It was once the case that drug therapy development was by fortuitous accident. The delay between the discovery of the gene and the first drug to target and improve CFTR action points out the difficulty that modern medicine faces: the transition from the era of chemical medicine (where you use the shotgun approach to try a lot of things and if one works you often don’t know why–such as the accidental discovery that antihistamines (chlorpromazine) dramatically improved some symptoms of schizophrenia and led to the elimination of several hundred thousand hospital beds in the 1950s that had been devoted to their care–even though the drug does not cure the disease) to molecular medicine (where the drug is designed to interact with targeted features of the offending molecule, or you replace the gene or prevent its expression)–can be a long, arduous and very painful process, filled with moments of hope and despair much like the medical quest for an AIDS vaccine; it is now more than thirty years since the AIDS virus was first discovered. We keep thinking that we will shorten the delay between discovery and cure, that each new breakthrough towards adopting molecular approaches will allow us to reach a threshold where a new pathway is illuminated to light the way for quickly curing all genetically-based diseases through a magical form of gene replacement therapy, while non-inherited chronic diseases will be cured with greater precision in drug development, like the results with ivacaftor. Each breakthrough like ivacaftor  treatment for cystic fibrosis gives us hope that we are approaching such a threshold and that we are getting closer to a  much broader and wiser view of the disease landscape.  But to get there, we still have to get a lot smarter about biology before any kind of medical avalanche for cures will flood the broad human pathology terrain.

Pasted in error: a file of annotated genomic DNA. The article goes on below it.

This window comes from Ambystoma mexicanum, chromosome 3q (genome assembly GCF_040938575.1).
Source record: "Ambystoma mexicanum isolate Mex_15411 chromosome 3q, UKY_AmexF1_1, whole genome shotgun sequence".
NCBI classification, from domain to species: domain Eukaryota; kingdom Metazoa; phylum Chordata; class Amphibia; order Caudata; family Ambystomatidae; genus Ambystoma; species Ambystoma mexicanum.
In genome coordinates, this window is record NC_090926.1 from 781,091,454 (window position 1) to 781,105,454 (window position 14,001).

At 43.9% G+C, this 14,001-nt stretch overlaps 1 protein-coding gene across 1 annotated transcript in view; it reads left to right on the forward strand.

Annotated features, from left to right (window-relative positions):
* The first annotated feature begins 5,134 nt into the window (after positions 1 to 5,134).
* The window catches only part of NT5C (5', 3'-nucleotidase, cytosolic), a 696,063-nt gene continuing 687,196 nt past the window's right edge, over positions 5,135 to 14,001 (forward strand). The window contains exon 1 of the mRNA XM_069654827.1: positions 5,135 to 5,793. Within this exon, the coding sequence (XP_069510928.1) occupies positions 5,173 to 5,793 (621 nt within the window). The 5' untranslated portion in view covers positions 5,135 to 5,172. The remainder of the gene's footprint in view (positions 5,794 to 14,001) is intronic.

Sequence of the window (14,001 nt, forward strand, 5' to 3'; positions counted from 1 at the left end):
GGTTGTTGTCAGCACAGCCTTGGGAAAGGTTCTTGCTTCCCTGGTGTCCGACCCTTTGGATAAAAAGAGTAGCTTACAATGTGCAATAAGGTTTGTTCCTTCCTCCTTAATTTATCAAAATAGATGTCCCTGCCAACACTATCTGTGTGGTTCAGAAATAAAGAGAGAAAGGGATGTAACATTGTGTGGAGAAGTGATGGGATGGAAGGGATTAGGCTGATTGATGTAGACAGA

When I was a medical student, during my rotation in medicine as a clinical clerk in my junior year, we admitted a young girl to the hospital with a raging pneumonia caused by her cystic fibrosis condition. It was a life-threatening situation, but she was finally discharged after a long period of antibiotic and pulmonary therapy. She was about 12 and was full of energy with high expectations for her future, though by then she had been admitted many times to the hospital with similar infections and she had obviously been afflicted with the disease from the time of her birth. The disease had also retarded her growth. It seemed like everyone in the hospital went out of their way to greet this young patient, as she was cheerful, charming and expressed with optimism the idea that she might have passed the most dangerous period of her disease and could now look forward to a future with more certainty and plan accordingly. Yet, a year later, I learned that she had been admitted again with another bout of pneumonia and died in the hospital. I never forgot that young patient and I think that experience accounts for my long-standing interest in cystic fibrosis and the CFTR ion channel.